It’s not just the weapons that get some attention, there is a roster of new enemies for you to fight. Although it’s nice seeing the old punks making a return the new characters add a nice level of unpredictability. If you have played the original game, you kinda know what to expect so you can play the game accordingly. New enemies, with new routines and moves, means you have to learn patterns and techniques all over again, and stops the game getting boring.

I loved the graphics of the first game. The pixel work was some of the finest around. Along with the graphics, it was the original soundtrack that stood out. SoR 4 doesn’t disappoint in this department either. As soon as the title music starts you know you’re playing a Streets of Rage game. Modern tunes that just ooze a nineties vibe, although admittedly none of the tracks seem as distinctive as the Mega Drive originals.

So far, so perfect. I love this game, and it is arguably my game of the year so far. But it’s not all perfect. As with the original game, the characters are slow-moving, including the characters that are supposed to be faster. I’m not sure if it’s 3D games we are used to playing, but Streets of Rage 4 is crying out for an evade button. Without one, some of the hits you take are unavoidable. As refreshing as the new characters are, some are just annoyingly cheap (those fuckers with shields, for example), they make you get raged up quicker than Axel in a wrestling ring. Same can be said for the bosses. The bosses as characters are great but also cheap – each one has an unblockable move, and without the aforementioned evade move, you just have to take the punishment and there is nothing you can do about it.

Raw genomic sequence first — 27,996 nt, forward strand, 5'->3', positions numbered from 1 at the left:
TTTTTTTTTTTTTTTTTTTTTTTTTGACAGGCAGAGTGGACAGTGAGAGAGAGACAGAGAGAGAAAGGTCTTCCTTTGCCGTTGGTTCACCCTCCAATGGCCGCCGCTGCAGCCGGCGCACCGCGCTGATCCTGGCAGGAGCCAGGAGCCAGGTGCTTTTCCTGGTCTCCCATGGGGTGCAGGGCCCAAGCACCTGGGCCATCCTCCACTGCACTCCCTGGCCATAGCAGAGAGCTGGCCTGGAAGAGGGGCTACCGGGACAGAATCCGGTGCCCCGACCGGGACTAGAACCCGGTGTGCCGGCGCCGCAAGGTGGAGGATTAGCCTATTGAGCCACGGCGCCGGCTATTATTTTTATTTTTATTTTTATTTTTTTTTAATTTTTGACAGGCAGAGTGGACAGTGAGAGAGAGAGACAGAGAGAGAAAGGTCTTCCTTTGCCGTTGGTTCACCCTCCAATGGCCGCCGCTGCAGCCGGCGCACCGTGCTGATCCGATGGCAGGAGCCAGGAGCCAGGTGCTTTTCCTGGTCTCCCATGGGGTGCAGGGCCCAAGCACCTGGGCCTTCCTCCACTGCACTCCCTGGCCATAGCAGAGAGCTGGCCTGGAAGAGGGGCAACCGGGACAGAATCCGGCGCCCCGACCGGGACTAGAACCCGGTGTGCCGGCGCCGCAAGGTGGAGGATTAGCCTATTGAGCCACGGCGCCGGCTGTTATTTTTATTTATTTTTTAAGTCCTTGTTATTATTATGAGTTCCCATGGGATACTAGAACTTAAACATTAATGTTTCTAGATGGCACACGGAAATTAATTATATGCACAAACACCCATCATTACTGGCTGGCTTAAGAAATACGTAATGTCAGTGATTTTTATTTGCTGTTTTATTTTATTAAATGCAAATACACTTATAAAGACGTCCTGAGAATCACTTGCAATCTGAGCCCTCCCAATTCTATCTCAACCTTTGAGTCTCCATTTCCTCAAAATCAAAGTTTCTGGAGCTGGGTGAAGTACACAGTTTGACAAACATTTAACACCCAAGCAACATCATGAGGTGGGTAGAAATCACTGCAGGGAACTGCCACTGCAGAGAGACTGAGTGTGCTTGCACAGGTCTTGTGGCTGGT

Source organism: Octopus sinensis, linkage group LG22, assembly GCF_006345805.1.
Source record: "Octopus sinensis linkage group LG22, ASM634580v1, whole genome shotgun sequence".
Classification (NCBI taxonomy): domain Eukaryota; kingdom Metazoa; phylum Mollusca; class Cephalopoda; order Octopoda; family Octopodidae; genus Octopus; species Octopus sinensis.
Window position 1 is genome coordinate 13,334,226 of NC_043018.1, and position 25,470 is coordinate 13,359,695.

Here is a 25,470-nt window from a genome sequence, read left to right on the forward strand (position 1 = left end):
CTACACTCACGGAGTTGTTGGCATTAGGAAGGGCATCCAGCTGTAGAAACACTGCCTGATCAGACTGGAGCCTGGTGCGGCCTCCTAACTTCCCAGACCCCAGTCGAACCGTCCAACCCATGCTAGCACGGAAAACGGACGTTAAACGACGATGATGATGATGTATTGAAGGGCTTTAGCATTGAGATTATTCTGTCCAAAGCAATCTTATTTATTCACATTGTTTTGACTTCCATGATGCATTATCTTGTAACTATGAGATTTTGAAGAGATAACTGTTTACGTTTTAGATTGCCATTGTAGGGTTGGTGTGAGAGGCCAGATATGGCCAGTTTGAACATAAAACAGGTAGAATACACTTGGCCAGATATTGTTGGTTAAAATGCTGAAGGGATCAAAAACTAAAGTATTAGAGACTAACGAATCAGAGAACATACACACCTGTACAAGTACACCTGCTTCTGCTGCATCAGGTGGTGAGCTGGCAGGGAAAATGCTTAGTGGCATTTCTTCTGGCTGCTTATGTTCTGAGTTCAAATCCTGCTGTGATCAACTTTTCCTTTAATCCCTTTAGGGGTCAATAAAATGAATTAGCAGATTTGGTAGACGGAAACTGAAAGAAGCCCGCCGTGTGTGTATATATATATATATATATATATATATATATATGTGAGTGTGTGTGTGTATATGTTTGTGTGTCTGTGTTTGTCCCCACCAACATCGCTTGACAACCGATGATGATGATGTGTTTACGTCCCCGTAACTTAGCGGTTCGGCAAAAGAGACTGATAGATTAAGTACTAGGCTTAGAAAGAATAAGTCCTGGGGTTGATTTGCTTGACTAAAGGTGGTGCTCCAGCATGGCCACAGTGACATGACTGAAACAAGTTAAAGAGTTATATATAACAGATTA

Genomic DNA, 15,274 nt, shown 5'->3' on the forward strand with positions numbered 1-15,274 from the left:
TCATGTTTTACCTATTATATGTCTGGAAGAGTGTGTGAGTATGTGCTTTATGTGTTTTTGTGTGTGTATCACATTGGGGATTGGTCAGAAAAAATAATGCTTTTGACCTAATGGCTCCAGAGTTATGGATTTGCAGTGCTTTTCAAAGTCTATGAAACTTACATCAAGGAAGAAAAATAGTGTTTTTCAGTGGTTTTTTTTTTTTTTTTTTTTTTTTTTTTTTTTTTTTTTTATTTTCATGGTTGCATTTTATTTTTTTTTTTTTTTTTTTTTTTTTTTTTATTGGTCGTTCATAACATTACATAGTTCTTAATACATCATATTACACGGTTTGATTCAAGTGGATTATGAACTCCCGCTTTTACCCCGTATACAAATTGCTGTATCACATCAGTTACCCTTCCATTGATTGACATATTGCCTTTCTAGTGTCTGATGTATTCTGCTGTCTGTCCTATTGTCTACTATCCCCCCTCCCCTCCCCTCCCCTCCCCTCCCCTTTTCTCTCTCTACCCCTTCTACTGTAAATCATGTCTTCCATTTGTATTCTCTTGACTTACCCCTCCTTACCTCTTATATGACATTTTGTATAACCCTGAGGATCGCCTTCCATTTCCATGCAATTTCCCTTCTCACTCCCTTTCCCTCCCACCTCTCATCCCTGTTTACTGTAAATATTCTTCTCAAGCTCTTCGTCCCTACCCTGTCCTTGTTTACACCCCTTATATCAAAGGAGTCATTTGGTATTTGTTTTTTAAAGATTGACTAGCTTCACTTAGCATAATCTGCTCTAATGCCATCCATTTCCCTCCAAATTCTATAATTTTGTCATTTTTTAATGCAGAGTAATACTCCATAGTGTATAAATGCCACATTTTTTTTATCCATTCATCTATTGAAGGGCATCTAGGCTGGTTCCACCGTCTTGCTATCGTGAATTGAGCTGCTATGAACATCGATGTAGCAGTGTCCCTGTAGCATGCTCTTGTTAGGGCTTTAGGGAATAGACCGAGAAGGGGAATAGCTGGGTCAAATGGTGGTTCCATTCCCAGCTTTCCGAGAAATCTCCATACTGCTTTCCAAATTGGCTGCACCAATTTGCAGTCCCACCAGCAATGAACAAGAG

It’s also a shame that the bazooka-laden police back-up car, the special from the original game is no longer present. Instead, you have special moves, which do the job but just not as exciting as a police car raining down hell on the goons. (Although the driver of said police car does make an appearance).

Streets of Rage 4 is not here to redefine the genre. It’s here to give fans something they have waited over 2 decades for and it doesn’t disappoint. If anything it has made me ask the question “why aren’t there more side-scrolling beat-em-ups?”. As soon as the game starts, it’s like you’re meeting an old friend again. When that title sequence starts you feel right at home. From the tweaked combat to the lovely little touches the game surprises you with, it’s a roller coaster ride down memory lane which I didn’t want to end. There is something to be said for simple games, a refreshing change from the more complex games of modern-day. I love this game and I want more. I do hope we don’t have to wait as long for the next installment.



Streets of Rage 4 is available now PlayStation 4 (reviewed), Nintendo Switch, Xbox One, Microsoft Windows

Developer: Lizard Cube
Publisher: DotEmu

Disclaimer: In order to complete this review, we received a promotional code from the publisher. For our full review policy, please go here.